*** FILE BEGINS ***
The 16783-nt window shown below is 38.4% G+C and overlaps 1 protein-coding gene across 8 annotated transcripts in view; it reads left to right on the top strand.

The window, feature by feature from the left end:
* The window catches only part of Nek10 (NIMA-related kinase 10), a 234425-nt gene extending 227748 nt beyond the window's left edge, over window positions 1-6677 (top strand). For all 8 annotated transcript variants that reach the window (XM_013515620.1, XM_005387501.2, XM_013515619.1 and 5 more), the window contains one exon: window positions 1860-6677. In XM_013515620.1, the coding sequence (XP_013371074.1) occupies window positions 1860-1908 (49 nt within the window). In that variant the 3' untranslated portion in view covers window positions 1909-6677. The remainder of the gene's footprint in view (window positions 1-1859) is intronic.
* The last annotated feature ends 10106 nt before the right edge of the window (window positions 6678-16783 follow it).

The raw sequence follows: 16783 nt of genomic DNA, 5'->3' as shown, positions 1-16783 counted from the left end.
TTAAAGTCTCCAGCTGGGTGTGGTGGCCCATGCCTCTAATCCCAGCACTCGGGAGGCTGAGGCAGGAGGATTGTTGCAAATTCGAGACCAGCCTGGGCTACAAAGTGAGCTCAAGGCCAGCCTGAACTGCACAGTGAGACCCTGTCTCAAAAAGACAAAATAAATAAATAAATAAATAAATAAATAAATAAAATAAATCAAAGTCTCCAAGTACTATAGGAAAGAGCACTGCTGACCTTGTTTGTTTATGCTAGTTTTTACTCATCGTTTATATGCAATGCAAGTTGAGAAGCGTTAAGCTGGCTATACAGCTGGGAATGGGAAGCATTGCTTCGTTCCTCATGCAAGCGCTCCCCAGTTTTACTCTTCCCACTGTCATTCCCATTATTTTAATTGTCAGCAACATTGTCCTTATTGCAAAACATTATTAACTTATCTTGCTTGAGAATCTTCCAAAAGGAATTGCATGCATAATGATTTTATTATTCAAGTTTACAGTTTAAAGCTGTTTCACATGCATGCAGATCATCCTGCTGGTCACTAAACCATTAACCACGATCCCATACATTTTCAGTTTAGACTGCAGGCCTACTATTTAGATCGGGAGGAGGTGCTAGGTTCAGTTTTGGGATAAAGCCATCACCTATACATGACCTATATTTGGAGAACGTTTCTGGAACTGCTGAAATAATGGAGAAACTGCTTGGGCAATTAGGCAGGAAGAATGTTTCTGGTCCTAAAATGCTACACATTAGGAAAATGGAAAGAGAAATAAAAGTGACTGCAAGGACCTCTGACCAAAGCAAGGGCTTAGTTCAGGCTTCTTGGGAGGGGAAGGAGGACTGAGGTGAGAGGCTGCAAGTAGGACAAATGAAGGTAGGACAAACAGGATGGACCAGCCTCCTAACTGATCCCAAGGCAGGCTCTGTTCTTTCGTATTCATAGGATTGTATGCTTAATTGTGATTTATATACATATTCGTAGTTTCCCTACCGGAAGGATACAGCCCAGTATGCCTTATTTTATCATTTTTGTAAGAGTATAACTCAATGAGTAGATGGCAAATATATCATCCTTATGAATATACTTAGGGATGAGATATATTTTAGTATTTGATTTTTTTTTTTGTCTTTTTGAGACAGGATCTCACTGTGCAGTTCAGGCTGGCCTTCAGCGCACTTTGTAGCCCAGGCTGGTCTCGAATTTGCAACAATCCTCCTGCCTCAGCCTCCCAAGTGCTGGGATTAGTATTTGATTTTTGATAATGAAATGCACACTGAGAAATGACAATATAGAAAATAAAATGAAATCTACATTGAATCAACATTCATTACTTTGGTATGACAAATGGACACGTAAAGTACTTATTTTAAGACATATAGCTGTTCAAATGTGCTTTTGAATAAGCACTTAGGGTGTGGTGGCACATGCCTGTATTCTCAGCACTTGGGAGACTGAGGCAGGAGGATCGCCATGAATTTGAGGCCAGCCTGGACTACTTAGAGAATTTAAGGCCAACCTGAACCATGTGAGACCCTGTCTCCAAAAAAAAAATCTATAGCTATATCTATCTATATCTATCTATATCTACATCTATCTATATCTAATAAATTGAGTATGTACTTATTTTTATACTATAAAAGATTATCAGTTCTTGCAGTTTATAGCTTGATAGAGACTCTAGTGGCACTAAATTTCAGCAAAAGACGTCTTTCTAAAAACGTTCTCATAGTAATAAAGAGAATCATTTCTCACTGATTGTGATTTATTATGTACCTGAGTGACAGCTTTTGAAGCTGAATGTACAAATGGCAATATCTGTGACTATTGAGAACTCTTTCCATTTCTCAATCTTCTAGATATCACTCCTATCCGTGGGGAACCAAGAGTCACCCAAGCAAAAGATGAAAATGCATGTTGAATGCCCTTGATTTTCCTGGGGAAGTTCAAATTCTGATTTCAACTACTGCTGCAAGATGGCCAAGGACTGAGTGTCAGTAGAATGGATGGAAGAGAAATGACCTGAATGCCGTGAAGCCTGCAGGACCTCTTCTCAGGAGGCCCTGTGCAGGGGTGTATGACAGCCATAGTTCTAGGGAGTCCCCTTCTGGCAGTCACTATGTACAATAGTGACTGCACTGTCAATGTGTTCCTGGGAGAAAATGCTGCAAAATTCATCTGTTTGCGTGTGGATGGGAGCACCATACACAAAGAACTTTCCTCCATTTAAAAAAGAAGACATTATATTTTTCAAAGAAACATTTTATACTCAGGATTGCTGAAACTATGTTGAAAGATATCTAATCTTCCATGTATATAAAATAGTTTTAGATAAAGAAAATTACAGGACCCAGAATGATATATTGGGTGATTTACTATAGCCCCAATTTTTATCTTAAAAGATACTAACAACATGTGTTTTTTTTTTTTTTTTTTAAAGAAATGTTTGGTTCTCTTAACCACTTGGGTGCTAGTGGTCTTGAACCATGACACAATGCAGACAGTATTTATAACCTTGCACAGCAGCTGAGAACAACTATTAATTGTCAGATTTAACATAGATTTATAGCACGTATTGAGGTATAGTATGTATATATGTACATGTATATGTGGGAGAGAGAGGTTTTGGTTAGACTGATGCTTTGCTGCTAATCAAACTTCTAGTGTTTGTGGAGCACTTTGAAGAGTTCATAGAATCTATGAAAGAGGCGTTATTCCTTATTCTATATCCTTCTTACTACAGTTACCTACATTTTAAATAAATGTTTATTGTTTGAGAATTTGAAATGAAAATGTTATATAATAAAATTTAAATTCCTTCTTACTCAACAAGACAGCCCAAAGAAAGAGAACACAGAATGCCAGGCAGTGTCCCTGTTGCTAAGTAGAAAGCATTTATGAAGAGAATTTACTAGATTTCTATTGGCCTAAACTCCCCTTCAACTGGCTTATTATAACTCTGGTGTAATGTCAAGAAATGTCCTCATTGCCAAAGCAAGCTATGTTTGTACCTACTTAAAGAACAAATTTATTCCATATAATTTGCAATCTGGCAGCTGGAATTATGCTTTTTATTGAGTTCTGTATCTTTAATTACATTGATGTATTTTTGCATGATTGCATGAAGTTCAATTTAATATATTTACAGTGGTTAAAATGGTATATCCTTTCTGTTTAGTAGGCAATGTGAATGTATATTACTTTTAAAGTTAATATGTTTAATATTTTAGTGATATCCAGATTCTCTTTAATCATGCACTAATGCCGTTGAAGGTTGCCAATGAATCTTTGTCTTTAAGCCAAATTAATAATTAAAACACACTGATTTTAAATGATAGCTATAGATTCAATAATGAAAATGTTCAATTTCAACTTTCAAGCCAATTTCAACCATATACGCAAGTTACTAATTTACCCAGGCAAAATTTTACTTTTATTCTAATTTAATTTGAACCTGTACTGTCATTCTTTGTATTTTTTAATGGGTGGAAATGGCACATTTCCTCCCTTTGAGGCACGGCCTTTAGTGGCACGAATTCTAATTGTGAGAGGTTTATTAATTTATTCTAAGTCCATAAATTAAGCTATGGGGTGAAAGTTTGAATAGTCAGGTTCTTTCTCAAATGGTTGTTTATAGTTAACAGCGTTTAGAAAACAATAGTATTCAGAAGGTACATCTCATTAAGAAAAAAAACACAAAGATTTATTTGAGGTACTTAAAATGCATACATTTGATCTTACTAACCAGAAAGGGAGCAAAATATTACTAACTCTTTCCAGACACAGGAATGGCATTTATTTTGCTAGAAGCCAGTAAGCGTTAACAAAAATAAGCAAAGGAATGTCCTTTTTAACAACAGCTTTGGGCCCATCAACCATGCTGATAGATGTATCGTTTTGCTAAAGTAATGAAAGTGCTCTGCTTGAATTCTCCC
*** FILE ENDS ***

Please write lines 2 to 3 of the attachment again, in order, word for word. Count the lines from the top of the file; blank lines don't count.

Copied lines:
The window, feature by feature from the left end:
* The window catches only part of Nek10 (NIMA-related kinase 10), a 234425-nt gene extending 227748 nt beyond the window's left edge, over window positions 1-6677 (top strand). For all 8 annotated transcript variants that reach the window (XM_013515620.1, XM_005387501.2, XM_013515619.1 and 5 more), the window contains one exon: window positions 1860-6677. In XM_013515620.1, the coding sequence (XP_013371074.1) occupies window positions 1860-1908 (49 nt within the window). In that variant the 3' untranslated portion in view covers window positions 1909-6677. The remainder of the gene's footprint in view (window positions 1-1859) is intronic.